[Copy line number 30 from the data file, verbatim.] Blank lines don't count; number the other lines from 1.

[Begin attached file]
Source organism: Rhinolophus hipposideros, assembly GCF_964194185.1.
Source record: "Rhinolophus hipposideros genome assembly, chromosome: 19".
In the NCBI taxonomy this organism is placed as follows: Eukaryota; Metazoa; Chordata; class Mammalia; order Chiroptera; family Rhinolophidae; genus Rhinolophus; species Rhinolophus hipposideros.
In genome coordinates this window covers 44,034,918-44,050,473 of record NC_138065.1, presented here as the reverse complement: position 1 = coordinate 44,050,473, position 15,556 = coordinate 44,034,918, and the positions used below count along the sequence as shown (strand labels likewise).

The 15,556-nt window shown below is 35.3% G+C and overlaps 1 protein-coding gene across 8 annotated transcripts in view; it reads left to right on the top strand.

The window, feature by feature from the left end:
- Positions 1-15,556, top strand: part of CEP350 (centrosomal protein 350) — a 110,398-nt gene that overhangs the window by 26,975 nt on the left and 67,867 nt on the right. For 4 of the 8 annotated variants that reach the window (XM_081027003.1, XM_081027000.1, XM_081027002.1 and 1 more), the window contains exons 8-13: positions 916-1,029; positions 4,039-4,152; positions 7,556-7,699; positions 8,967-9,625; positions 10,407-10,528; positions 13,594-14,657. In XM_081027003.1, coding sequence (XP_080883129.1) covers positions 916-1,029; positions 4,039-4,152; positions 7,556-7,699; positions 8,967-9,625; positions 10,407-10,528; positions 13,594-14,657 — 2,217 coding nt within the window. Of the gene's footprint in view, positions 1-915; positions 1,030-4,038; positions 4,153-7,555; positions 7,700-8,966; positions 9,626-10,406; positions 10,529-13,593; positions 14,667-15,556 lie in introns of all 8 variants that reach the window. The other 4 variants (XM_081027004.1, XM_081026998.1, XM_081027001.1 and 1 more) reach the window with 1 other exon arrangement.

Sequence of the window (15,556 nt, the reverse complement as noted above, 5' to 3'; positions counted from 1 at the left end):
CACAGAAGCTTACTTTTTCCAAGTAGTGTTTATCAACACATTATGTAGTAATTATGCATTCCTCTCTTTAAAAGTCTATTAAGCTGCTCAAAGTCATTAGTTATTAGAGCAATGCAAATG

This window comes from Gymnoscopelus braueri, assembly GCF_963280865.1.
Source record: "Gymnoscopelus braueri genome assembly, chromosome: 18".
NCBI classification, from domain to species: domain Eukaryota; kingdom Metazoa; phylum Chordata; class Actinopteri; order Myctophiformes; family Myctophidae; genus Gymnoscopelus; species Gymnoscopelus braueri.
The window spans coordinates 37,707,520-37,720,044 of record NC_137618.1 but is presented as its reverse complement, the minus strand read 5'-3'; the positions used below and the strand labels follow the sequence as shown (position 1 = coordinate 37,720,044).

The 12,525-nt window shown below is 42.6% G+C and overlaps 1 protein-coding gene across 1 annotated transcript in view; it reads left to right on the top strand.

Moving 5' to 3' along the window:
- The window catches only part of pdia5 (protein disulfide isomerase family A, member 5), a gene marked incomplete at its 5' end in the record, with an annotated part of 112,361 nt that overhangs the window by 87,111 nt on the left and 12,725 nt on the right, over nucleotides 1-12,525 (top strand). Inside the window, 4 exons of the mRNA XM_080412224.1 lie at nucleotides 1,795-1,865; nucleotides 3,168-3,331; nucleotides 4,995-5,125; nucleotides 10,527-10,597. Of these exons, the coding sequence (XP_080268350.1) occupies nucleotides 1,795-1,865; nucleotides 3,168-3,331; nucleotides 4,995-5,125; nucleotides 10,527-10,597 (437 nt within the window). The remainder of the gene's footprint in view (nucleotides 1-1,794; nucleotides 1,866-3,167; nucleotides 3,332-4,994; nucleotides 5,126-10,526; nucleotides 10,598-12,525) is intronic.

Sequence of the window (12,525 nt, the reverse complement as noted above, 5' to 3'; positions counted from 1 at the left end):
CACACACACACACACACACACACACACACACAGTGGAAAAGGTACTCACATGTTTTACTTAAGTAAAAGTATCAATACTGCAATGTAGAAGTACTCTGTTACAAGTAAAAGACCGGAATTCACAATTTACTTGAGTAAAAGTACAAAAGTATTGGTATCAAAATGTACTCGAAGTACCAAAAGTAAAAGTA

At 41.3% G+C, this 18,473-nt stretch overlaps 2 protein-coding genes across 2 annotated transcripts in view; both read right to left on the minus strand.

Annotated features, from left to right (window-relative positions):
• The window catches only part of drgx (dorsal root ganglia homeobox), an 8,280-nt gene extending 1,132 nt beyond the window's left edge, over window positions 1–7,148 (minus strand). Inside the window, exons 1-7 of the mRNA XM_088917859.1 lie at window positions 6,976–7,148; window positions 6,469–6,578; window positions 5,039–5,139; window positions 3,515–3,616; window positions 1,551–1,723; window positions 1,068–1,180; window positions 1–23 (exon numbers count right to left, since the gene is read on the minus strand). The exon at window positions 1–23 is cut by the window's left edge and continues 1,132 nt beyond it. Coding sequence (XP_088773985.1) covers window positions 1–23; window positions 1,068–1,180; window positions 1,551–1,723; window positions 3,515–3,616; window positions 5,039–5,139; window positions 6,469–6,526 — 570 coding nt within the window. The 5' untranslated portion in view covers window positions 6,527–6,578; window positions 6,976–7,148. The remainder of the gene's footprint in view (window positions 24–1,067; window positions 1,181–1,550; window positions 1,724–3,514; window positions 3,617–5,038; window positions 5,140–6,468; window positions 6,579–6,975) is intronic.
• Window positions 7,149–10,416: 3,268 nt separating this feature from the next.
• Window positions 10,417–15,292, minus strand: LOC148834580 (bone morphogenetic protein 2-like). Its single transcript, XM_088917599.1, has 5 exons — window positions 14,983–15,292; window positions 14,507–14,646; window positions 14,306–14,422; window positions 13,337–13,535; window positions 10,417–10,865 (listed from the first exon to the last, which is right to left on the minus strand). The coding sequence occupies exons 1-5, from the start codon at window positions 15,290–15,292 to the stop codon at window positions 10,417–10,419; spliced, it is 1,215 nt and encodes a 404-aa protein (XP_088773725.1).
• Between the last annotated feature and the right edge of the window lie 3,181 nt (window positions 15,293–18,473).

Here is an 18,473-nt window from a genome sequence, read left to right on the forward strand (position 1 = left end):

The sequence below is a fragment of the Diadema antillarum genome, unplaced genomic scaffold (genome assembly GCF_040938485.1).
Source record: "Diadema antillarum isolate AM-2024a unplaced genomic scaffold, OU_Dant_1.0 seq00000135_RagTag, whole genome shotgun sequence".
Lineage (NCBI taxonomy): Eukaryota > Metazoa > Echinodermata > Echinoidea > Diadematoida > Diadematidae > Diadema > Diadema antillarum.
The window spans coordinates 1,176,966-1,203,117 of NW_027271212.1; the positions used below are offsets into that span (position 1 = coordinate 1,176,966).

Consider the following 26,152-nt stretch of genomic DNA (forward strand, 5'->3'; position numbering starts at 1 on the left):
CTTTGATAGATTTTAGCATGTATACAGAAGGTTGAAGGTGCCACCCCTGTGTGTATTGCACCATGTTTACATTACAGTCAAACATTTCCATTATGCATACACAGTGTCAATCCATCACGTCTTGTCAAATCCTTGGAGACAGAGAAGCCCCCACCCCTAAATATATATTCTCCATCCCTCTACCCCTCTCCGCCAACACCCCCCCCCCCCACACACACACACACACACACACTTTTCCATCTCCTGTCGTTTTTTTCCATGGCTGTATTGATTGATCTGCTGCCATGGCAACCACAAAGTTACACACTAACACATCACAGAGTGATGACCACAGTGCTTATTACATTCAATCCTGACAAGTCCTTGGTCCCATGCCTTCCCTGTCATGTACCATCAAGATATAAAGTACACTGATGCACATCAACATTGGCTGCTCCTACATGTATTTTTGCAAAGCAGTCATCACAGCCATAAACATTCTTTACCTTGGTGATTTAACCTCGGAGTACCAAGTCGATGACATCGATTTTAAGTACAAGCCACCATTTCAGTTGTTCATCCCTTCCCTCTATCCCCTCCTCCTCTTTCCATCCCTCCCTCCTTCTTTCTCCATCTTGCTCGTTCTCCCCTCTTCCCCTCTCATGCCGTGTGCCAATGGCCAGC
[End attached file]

Consider the following 26,152-nt stretch of genomic DNA (forward strand, 5'->3'; position numbering starts at 1 on the left):